that the race happens far up in the sky, when in reality, the racers
are only about 10 to 25 metres high, racing through pylons as fast as
they can.

"It's pretty physically demanding and again, that comes from the
G-force and the manoeuvring of the plane," McLeod explained, "It
changes direction very quickly."

"You are only in the race track for 60 seconds ... [but] you come out
of there feeling like you did about an hour workout."

Although McLeod didn't get to improve his third place finish from last
year, he said he's looking forward to the next race in Cannes, France
on April 21-22.
----------------------------

http://www.cbc.ca/news/canada/thunde...tion-1.2568257

Audio:
https://mp3.cbc.ca/radio/CBC_Radio_V...7_uploaded.mp3

Pete McLeod of Red Lake takes 3rd in world air racing competition

CBC News Posted: Mar 11, 2014 12:51 PM ET Last Updated: Mar 11, 2014
12:51 PM ET
The world championship air-racing competition was recently held in Abu
Dhabi. Pilots are timed as they weave high-performance aircraft around
giant pylons, at speeds of over 300 kilometres an hour.

The world championship air-racing competition was recently held in Abu
Dhabi. Pilots are timed as they weave high-performance aircraft around
giant pylons, at speeds of over 300 kilometres an hour. (© Red Bull
Media House)
Close

Red Bull Pilot Pete McLeod 7:18
Related Stories

Air racers roar over Detroit River

External Links

Red Bull Air Race World Championship 2014 race in Abu Dhabi

(Note: CBC does not endorse and is not responsible for the content of
external links.)

A pilot from Red Lake is making his mark in the extreme sport of air
racing.

Pete McLeod recently finished third in a world championship race in
Abu Dhabi.

Pilots are timed as they weave high-performance aircraft around giant
pylons, at speeds of over 300 kilometres an hour.

McLeod said, at that rate, there's no time to be scared.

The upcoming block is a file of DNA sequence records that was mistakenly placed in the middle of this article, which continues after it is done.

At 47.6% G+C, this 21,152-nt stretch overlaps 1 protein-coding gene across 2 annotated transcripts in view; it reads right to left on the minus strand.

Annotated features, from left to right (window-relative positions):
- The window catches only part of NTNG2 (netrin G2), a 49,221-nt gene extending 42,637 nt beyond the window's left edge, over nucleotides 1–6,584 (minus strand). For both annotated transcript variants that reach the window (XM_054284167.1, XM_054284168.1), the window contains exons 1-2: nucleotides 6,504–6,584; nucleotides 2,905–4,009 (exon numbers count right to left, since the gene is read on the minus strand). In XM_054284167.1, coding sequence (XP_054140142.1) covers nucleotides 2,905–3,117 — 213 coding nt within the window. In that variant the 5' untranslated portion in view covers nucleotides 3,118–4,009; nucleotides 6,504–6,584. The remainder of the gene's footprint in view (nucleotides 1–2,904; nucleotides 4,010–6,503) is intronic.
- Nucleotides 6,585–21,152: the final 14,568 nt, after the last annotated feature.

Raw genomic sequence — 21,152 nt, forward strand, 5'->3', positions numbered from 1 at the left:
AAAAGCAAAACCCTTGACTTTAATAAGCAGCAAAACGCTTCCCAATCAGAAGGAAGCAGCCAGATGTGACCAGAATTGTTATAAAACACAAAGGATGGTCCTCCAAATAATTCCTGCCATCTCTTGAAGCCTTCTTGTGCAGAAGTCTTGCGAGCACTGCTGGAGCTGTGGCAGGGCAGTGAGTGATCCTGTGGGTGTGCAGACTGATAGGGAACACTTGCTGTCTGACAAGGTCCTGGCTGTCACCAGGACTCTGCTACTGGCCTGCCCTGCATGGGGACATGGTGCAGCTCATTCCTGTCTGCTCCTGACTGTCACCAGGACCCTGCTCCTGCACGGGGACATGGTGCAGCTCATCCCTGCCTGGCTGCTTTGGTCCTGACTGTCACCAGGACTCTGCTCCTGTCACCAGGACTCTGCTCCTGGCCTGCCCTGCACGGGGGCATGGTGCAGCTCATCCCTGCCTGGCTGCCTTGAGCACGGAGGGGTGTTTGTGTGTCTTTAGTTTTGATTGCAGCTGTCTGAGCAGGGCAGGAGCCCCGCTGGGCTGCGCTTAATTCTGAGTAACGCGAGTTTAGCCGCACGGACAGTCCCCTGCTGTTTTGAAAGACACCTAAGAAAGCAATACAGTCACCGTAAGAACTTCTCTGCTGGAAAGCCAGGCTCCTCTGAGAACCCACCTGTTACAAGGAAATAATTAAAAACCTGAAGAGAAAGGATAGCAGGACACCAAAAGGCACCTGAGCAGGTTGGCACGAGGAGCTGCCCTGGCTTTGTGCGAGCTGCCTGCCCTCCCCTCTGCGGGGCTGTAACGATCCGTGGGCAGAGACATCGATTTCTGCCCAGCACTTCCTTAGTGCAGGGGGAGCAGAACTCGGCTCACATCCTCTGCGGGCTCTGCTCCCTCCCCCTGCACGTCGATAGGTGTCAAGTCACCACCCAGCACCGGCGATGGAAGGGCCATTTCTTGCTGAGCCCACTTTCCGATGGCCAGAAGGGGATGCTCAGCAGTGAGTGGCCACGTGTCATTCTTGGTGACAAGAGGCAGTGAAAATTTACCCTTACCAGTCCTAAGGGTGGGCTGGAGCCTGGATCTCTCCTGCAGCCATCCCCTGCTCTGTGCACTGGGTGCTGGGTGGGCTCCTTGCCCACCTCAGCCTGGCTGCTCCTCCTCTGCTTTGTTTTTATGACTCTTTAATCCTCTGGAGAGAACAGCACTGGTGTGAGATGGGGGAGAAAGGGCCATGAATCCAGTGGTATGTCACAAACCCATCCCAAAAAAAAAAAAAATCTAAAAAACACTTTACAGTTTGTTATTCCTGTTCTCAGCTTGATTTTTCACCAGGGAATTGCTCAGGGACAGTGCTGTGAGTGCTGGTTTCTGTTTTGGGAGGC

"I guess it's not for the faint of heart to be in the plane,
especially if you didn't like flying,” he said.
pete mcleod

Pete McLeod of Red Lake recently finished 3rd in an air racing world
championship competition in Abu Dhabi. (© Red Bull Media House)

“But it's a lot of excitement. For me, I grew up in an airplane up in
Red Lake, [where there was] a lot of bush flying. To be in an airplane
is very normal and I've got a passion for speed and performance."

He said the aircraft are flown at a low level, between 30 and 50 feet
in the air.

"Being in the cockpit of that airplane in the racetrack is one of the
happiest places for me I can think of,” he said.

The last world championship race was in Germany in 2010. The race has
been on hiatus since then as organizers overhauled the competition,
including efforts to make the race safer.

McLeod, 30, said it's been tough not to be able to compete, but he's
"thrilled" to be back at it.

“The race tracks are tremendously safe,” he said. “The pylons are
designed so that if we do hit them — they're air-filled — they just
kind of burst."

McLeod said air-racing takes him around the world, but he visits Red
Lake as often as he can to visit family and to go moose hunting,
fishing, and snowmobiling.

"It's been quite a ride and, I've said it before, it's a big
eye-opener [and] quite a ride for just a kid from Red Lake, Ont."